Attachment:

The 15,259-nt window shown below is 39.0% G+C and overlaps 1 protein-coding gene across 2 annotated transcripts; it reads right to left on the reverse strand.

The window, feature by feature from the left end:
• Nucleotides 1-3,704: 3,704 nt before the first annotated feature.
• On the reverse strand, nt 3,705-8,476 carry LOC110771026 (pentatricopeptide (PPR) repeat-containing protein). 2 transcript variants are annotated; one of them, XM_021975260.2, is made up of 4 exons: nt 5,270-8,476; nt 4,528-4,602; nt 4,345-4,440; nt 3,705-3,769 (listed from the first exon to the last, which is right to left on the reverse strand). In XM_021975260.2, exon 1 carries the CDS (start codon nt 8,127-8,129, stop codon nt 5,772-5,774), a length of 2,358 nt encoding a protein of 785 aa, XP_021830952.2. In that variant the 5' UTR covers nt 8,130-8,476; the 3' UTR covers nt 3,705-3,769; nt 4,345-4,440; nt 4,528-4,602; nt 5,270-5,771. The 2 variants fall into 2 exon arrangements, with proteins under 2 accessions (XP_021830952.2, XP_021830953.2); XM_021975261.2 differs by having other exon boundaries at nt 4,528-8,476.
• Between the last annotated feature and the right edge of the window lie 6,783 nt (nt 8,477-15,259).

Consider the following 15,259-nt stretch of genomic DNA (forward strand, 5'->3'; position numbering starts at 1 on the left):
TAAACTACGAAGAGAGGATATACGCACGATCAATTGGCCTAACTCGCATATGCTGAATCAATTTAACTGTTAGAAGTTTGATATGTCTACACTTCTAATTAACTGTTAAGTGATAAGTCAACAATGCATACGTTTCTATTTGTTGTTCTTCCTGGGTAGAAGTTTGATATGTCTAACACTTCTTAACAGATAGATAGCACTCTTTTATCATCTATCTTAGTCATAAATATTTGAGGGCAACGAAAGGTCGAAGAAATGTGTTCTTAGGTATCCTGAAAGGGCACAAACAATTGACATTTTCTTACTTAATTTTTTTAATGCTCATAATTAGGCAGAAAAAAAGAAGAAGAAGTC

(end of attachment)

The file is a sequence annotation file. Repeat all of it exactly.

The 15,259-nt window shown below is 39.0% G+C and overlaps 1 protein-coding gene across 2 annotated transcripts; it reads right to left on the reverse strand.

The window, feature by feature from the left end:
• Nucleotides 1-3,704: 3,704 nt before the first annotated feature.
• On the reverse strand, nt 3,705-8,476 carry LOC110771026 (pentatricopeptide (PPR) repeat-containing protein). 2 transcript variants are annotated; one of them, XM_021975260.2, is made up of 4 exons: nt 5,270-8,476; nt 4,528-4,602; nt 4,345-4,440; nt 3,705-3,769 (listed from the first exon to the last, which is right to left on the reverse strand). In XM_021975260.2, exon 1 carries the CDS (start codon nt 8,127-8,129, stop codon nt 5,772-5,774), a length of 2,358 nt encoding a protein of 785 aa, XP_021830952.2. In that variant the 5' UTR covers nt 8,130-8,476; the 3' UTR covers nt 3,705-3,769; nt 4,345-4,440; nt 4,528-4,602; nt 5,270-5,771. The 2 variants fall into 2 exon arrangements, with proteins under 2 accessions (XP_021830952.2, XP_021830953.2); XM_021975261.2 differs by having other exon boundaries at nt 4,528-8,476.
• Between the last annotated feature and the right edge of the window lie 6,783 nt (nt 8,477-15,259).

Consider the following 15,259-nt stretch of genomic DNA (forward strand, 5'->3'; position numbering starts at 1 on the left):
TAAACTACGAAGAGAGGATATACGCACGATCAATTGGCCTAACTCGCATATGCTGAATCAATTTAACTGTTAGAAGTTTGATATGTCTACACTTCTAATTAACTGTTAAGTGATAAGTCAACAATGCATACGTTTCTATTTGTTGTTCTTCCTGGGTAGAAGTTTGATATGTCTAACACTTCTTAACAGATAGATAGCACTCTTTTATCATCTATCTTAGTCATAAATATTTGAGGGCAACGAAAGGTCGAAGAAATGTGTTCTTAGGTATCCTGAAAGGGCACAAACAATTGACATTTTCTTACTTAATTTTTTTAATGCTCATAATTAGGCAGAAAAAAAGAAGAAGAAGTC